"No." Sam sadly shook his head, knowing their father couldn't have crawled out of Hell. "It isn't possible."

Her cheeks growing red, Izzy confessed, "I sometimes think Denny is still here."

Raising his head, Sam stared at her. "Why?"

"It's silly, really." The flushed cheeks almost glowed. "Sometimes, I think I feel his hand brush my hair."

While Sam wouldn't have been surprised to discover the hospital contained a ghost or that one of them was this Denny person, he was certain what his brother had seen wasn't John Winchester. No matter how much he wanted it to be.

Clearing her throat, Izzy continued, "The type of surgery your brother had can lead to episodes of confusion. I'm sure that's all this is."

"Yeah," Sam hesitantly agreed. "You're probably right."

"Let me know if you need anything." Izzy backed toward the exit.

"Thank you."

Sam turned his full attention back to Dean as Izzy slipped out the door. The encounter made Sam feel like he was missing something, the equivalent of having an itch and being unable to scratch it. It bothered him that Dean thought he had seen their father. His brother had enough physical pain to deal with right now. He didn't need the added stress of battling the emotional wounds of their father's death, too.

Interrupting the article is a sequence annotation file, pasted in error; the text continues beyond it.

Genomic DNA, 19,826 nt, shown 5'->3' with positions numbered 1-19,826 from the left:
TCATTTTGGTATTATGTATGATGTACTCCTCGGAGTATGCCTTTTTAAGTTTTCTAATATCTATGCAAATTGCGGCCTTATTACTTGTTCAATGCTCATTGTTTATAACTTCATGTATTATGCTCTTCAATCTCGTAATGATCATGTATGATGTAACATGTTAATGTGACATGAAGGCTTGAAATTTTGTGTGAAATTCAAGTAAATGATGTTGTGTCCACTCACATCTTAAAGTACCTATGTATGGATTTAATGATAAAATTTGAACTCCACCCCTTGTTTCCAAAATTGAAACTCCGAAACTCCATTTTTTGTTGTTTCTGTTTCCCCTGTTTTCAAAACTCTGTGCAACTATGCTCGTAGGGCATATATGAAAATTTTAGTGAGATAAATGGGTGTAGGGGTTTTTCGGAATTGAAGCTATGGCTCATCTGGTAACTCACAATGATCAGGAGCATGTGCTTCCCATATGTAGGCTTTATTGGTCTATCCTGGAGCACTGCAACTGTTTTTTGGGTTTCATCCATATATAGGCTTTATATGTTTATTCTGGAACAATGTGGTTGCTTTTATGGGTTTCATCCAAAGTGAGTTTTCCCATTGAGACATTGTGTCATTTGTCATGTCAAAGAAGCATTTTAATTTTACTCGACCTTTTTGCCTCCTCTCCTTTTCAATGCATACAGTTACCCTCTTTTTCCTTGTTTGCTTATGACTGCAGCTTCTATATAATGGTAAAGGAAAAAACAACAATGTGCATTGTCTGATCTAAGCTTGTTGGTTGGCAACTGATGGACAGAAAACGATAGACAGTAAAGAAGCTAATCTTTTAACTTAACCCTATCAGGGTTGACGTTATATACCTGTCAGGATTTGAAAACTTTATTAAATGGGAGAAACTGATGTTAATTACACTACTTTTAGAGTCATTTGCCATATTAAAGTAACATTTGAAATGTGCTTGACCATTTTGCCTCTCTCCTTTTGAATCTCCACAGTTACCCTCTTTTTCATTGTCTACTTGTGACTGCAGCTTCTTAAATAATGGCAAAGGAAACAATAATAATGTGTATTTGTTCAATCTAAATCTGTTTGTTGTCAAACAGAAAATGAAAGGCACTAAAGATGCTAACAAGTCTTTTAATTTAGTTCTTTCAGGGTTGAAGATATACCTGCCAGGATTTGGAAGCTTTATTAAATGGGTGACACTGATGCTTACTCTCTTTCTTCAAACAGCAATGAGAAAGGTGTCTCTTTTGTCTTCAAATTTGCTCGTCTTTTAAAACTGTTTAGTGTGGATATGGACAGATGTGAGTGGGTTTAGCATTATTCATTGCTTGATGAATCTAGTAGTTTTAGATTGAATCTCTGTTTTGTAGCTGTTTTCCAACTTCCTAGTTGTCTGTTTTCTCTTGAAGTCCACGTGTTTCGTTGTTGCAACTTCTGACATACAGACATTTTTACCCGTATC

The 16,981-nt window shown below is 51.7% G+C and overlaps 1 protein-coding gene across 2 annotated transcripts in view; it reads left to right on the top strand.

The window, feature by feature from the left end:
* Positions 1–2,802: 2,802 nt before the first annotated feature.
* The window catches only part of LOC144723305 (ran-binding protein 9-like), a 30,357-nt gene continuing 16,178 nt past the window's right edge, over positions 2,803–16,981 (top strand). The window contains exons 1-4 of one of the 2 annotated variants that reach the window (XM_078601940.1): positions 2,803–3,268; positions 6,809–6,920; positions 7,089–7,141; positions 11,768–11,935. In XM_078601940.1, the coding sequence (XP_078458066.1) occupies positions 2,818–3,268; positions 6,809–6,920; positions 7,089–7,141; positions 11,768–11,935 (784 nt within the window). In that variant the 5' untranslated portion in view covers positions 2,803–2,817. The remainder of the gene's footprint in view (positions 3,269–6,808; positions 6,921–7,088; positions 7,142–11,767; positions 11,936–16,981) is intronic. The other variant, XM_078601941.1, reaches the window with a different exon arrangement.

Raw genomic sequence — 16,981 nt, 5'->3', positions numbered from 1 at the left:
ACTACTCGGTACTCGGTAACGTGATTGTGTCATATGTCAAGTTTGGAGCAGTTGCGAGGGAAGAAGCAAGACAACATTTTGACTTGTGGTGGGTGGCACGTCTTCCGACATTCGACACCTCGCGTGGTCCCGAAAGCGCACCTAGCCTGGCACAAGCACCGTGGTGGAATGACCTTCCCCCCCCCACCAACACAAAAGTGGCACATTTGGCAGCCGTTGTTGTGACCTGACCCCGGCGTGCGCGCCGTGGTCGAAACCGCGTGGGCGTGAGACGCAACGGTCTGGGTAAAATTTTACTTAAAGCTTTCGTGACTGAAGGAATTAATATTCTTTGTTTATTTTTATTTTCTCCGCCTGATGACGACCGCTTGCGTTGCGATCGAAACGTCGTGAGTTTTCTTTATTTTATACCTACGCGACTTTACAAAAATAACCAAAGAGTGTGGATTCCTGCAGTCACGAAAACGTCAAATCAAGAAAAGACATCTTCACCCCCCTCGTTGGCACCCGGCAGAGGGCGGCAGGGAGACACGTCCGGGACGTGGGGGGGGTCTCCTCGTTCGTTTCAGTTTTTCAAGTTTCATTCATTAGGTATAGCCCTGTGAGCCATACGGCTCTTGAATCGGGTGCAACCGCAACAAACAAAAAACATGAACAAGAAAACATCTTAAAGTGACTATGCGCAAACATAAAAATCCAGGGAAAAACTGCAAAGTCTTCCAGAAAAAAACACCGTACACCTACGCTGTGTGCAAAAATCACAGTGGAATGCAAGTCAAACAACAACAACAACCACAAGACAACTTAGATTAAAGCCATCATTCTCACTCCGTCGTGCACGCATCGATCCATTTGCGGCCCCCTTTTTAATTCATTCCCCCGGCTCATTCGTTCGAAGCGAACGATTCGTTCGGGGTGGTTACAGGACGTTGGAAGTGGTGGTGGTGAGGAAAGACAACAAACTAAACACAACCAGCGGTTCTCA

When Dean woke up, there was no beautiful woman to distract him from the unrelenting drums beating in his skull. In fact, he thought he was alone until he carefully turned his head and saw Sam. His brother was asleep, head resting on folded arms near Dean's shoulder. Even with blurry vision, Dean could see the bruised flesh under Sam's eyes, amplifying the younger man's exhaustion. For a man Sam's size, the position he had assumed couldn't be very comfortable. Another indication of how tired he must be.

Dean wanted to wake him and tell him to go find his own bed, but he hesitated. There was no doubt in Dean's mind that Sam would deny his need for proper rest and insist his place was at Dean's side. The pounding in his skull made Dean want to avoid any altercation.

Only to himself could he admit the real reason he let his brother sleep. While the attack in the alley was hazy, Dean remembered his last period of consciousness in vivid detail. The memory made his cheeks burn with mortification. He knew there was no way he could have seen John Winchester's ghost. Their father was dead, his body salted and burned, and his soul condemned to Hell.

Closing his eyes, Dean trapped the tear threatening to escape. He missed his father, more than he had ever thought possible. A soft moan hissed through his lips. It was a sign of emotional pain rather than physical.

"Dean?" Sam's concerned voice quietly asked, "Do you need a doctor?"